Lawyer proposes a new legal framework for reviewing FDA’s refusal to regulate lethal injection drugs.
One mission of the U.S. Food and Drug Administration (FDA) is to ensure that drugs used on humans are safe. What does this mean for drugs that states use to administer death?
Yet FDA has routinely refused to regulate drugs used in lethal injections, and its refusal has long been shielded from judicial review. Even if FDA is legally obligated to regulate lethal injection drugs, the U.S. Supreme Court has held that agencies have discretion over when to enforce the law—or when not to enforce it. Given the high stakes of lethal injection, lawyer Andrew Shi proposes a new standard of judicial review that would allow courts to review FDA’s refusal to regulate lethal injection drugs.
Shi explains that, historically, states with capital punishment obtained lethal injection drugs from domestic pharmaceutical companies subject to FDA regulations. Although causing death is not an FDA approved purpose, the drugs used in executions met FDA safety standards when used for approved purposes such as sedation and pain management. Over the last decade, however, domestic companies have increasingly refused to distribute their otherwise life saving or improving drugs to correctional facilities for use in executions. When states have then attempted to import lethal injection drugs, the Supreme Court has required FDA to confiscate unregulated foreign drugs. As a result, states have increasingly faced lethal injection drug shortages.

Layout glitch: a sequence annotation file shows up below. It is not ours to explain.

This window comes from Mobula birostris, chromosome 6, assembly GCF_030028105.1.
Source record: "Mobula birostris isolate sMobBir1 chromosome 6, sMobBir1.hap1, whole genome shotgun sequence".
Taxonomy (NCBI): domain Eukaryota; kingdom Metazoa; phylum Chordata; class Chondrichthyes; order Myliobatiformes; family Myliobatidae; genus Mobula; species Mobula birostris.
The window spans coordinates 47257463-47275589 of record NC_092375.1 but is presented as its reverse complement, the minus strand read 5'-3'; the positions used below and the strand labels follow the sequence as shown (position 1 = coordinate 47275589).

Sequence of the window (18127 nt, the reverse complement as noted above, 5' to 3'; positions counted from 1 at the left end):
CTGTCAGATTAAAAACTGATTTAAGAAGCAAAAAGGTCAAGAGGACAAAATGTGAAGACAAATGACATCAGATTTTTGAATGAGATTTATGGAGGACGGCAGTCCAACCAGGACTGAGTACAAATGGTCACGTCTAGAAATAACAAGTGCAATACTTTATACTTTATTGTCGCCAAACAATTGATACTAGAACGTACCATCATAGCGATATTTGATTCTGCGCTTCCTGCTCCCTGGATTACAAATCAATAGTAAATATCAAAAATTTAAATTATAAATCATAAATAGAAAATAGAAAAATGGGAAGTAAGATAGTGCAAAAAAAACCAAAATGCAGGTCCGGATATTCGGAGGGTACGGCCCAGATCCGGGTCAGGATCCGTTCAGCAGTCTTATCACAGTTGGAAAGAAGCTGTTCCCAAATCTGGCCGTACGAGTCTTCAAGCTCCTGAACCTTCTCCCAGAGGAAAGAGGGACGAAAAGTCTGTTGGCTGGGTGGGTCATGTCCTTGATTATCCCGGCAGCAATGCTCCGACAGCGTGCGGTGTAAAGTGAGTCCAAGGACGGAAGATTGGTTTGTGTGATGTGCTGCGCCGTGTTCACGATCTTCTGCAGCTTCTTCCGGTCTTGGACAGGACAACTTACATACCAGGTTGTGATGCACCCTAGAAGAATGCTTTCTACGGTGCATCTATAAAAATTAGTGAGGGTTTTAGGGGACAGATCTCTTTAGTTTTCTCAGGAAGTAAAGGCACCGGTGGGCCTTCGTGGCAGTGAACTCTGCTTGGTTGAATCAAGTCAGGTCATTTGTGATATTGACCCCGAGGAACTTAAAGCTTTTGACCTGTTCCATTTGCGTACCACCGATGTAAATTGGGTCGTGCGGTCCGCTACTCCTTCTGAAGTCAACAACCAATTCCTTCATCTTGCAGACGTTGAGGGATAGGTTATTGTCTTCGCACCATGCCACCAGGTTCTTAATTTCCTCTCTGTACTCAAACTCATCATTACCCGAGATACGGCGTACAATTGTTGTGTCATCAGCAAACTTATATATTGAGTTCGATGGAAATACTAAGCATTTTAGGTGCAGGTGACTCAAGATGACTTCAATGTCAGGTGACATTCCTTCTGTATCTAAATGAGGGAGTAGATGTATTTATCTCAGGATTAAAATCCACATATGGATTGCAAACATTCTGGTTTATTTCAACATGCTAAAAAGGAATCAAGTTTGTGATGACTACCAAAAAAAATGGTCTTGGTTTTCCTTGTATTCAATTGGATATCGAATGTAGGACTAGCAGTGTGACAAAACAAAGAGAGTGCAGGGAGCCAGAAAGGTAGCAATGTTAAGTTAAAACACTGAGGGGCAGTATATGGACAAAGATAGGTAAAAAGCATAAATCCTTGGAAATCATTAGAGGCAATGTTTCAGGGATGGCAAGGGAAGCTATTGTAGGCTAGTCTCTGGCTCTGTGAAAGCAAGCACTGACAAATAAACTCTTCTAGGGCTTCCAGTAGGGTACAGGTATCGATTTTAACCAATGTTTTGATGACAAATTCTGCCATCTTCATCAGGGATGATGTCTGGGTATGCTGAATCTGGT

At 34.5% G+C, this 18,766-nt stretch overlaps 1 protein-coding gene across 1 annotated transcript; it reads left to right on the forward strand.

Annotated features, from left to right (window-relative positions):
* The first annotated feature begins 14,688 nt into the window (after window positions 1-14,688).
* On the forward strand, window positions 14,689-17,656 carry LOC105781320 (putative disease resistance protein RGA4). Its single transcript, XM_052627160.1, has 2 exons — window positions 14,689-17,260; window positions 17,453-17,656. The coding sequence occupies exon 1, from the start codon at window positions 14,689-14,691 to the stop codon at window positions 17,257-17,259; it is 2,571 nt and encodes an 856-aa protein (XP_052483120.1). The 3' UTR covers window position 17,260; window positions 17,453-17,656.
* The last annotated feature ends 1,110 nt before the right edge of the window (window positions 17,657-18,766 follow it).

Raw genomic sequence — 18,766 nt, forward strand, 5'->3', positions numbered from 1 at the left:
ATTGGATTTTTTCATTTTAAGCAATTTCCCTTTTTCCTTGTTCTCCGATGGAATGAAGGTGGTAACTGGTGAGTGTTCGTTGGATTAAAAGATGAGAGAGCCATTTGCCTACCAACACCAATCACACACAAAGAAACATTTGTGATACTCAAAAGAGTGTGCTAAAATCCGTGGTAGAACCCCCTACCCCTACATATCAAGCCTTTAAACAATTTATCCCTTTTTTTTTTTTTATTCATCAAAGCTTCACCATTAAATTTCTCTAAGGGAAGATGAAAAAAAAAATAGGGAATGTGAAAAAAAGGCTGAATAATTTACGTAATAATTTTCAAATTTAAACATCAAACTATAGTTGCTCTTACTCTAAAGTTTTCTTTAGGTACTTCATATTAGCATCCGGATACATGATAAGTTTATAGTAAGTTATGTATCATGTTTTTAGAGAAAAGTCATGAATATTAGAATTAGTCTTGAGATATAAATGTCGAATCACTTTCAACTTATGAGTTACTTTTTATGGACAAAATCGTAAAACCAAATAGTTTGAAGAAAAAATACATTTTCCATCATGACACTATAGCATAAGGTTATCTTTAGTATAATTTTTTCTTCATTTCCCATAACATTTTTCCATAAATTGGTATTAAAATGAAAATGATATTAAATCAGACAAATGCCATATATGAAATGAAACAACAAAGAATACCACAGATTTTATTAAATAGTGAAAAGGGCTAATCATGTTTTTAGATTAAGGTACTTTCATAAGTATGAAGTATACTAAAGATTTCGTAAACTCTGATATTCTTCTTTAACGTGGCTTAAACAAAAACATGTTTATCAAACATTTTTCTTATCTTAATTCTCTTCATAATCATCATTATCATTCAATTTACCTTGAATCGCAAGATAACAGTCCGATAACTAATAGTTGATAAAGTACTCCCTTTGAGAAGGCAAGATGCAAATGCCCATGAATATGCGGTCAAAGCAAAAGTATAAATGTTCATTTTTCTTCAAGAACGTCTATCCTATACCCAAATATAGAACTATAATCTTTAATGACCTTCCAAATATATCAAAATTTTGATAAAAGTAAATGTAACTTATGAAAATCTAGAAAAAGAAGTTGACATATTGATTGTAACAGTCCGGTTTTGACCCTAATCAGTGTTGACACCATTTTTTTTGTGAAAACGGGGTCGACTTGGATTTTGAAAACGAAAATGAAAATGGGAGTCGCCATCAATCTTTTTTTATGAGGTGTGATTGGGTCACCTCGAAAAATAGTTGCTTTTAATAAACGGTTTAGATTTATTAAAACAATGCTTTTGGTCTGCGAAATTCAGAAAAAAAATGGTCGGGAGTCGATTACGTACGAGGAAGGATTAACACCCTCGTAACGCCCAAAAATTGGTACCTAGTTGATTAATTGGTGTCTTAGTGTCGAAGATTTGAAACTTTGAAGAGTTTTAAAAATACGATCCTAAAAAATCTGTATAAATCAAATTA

Rather than reevaluate their use of the death penalty, some state officials turned to local drug compounders for lethal injection drugs. Drug compounders are local shops where pharmacists mix drugs for individual patients with unique needs. Because compounded drugs are mixed on an individual basis, they do not undergo the typical FDA approval process and are regarded by some experts as less safe than FDA approved drugs.
Shi claims that FDA has the statutory authority to regulate compounded drugs, but he acknowledges that the agency refuses to exercise this authority. In the absence of federal oversight, states are largely responsible for licensing and overseeing drug compounders.
States often exercise this authority lightly. Some states legislatures have passed laws to shield compounders from the oversight of state medical and pharmacy boards. Almost half of all states allow, or require, correctional facilities to hide the identity of compounded lethal drug suppliers to ensure a continued supply of the drugs.
The use of these often unregulated compounded drugs for lethal injection has led to botched executions in recent years. In 2014, one person spent two hours “gasping and snorting” before the drugs took their final effect. In Texas, five men administered lethal drugs were able to report that they felt like they were burning “inside out” as they passed.
In a 2019 opinion, the U.S. Department of Justice concluded that FDA does not have authority to regulate lethal injection drugs. The Justice Department cited the Supreme Court’s reasoning in FDA v. Brown & Williamson in which the Court held that Congress did not intend to give FDA authority to regulate cigarettes as drug devices under the Food, Drug, and Cosmetic Act (FDCA). Because the FDCA requires FDA to deem drugs and devices safe for use to be on the market, such a grant of authority would have required the agency to ban cigarettes. But a ban would have contradicted other statutes Congress had passed, according to the Court. In its opinion, the Justice Department similarly argued that if FDA had authority over lethal injection drugs, the agency would have to ban them for this use because FDA could never deem these drugs safe for use in human executions. The Justice Department claims that, like in Brown & Williamson, this result must take FDA’s authority over lethal drugs outside the scope of what Congress intended when it passed the FDCA.